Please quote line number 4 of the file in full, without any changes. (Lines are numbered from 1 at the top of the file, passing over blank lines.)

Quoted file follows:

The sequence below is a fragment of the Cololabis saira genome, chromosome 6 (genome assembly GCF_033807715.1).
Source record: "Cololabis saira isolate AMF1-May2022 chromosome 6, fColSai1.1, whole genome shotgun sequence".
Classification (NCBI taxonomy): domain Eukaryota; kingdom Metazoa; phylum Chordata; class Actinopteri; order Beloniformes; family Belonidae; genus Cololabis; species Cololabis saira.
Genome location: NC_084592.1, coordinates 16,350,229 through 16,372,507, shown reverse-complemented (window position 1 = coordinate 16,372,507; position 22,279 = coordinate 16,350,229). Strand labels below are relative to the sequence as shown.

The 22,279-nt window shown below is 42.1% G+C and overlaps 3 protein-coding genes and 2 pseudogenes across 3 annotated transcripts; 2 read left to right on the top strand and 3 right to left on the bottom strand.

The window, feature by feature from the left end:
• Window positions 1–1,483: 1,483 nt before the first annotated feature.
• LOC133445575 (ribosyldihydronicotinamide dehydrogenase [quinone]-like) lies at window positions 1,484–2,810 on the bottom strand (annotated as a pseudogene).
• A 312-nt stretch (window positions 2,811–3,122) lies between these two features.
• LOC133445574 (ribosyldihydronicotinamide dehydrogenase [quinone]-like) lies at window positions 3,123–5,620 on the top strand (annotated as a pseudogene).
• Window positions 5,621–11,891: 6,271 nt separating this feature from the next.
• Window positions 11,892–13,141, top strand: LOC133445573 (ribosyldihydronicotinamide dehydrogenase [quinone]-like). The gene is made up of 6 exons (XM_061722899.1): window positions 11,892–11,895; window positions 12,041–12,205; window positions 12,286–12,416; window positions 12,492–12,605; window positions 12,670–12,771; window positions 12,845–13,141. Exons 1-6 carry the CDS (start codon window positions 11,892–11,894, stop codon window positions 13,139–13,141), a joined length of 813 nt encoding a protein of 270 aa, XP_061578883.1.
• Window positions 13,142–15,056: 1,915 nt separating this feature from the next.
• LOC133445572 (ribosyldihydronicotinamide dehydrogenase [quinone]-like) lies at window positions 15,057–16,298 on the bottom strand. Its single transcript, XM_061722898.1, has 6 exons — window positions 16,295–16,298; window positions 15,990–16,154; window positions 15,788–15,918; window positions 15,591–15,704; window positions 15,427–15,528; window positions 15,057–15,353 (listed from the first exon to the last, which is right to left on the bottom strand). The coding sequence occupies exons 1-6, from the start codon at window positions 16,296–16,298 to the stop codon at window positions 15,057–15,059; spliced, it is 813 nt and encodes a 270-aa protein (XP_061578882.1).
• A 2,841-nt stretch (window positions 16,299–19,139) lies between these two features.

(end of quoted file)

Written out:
Genome location: NC_084592.1, coordinates 16,350,229 through 16,372,507, shown reverse-complemented (window position 1 = coordinate 16,372,507; position 22,279 = coordinate 16,350,229). Strand labels below are relative to the sequence as shown.